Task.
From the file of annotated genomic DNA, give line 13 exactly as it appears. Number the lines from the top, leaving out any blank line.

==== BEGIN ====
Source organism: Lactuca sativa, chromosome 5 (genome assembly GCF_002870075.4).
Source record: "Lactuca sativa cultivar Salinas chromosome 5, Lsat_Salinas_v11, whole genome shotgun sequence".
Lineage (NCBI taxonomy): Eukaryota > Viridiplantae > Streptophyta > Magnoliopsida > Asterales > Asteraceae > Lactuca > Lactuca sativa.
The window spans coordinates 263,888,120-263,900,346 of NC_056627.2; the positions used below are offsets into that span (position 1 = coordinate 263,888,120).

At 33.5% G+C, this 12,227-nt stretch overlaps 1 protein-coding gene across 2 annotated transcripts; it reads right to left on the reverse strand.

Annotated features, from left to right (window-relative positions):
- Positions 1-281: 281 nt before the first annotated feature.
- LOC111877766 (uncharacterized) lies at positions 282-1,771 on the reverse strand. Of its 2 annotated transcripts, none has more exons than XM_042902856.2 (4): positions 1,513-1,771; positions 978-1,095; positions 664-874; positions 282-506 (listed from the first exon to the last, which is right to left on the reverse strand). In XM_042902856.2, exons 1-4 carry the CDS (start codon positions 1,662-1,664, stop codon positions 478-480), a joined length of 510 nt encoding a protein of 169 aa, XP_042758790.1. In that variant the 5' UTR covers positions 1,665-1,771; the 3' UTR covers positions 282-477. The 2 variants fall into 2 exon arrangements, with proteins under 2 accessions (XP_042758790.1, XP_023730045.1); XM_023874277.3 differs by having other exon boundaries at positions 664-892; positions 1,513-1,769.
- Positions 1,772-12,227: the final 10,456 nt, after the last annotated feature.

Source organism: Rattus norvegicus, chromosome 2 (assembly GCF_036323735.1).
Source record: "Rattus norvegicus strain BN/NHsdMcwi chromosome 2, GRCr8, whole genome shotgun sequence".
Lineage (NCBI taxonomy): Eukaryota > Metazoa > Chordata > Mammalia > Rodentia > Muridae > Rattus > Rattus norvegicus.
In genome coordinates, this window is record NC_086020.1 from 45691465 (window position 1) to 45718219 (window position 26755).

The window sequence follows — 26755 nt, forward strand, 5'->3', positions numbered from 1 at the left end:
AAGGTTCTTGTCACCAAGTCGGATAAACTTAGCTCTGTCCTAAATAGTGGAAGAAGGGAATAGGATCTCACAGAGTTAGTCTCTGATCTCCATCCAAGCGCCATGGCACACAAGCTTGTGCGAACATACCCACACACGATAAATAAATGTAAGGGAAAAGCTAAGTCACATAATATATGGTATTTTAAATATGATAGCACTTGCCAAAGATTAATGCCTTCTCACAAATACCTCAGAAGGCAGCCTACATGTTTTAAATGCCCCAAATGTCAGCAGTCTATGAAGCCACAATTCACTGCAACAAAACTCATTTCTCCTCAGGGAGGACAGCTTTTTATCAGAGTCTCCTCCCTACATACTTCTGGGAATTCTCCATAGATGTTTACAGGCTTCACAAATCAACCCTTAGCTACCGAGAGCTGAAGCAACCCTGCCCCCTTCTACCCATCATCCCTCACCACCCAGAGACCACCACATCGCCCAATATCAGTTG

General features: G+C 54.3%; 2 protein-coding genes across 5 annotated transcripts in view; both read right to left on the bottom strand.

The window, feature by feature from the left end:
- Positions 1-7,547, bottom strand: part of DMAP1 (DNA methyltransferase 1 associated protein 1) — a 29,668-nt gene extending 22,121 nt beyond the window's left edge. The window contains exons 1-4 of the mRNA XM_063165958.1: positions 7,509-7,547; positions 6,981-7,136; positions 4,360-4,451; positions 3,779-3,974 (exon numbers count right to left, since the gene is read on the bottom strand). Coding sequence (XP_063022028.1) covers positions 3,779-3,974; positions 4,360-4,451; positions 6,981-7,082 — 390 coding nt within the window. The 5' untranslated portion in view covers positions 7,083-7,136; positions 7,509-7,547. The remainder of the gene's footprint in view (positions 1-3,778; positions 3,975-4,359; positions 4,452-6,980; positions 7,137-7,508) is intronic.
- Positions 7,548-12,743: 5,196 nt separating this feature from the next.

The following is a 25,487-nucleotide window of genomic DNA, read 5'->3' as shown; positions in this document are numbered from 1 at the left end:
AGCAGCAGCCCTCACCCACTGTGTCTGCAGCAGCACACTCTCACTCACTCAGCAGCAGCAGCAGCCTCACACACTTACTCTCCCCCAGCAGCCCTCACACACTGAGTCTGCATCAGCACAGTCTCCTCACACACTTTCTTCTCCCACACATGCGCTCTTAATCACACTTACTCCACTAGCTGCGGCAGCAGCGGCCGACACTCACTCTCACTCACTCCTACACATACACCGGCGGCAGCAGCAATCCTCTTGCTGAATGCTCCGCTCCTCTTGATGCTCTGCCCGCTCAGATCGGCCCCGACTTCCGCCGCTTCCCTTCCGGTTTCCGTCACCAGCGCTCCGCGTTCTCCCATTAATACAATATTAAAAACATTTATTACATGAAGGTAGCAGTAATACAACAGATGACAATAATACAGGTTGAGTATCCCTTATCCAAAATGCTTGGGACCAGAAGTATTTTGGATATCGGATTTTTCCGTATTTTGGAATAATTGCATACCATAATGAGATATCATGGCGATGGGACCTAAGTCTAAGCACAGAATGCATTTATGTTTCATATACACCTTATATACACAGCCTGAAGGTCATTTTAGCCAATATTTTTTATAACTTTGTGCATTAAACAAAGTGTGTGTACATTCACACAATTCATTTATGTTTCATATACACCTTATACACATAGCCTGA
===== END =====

In genome coordinates, this window is record NC_086020.1 from 45691465 (window position 1) to 45718219 (window position 26755).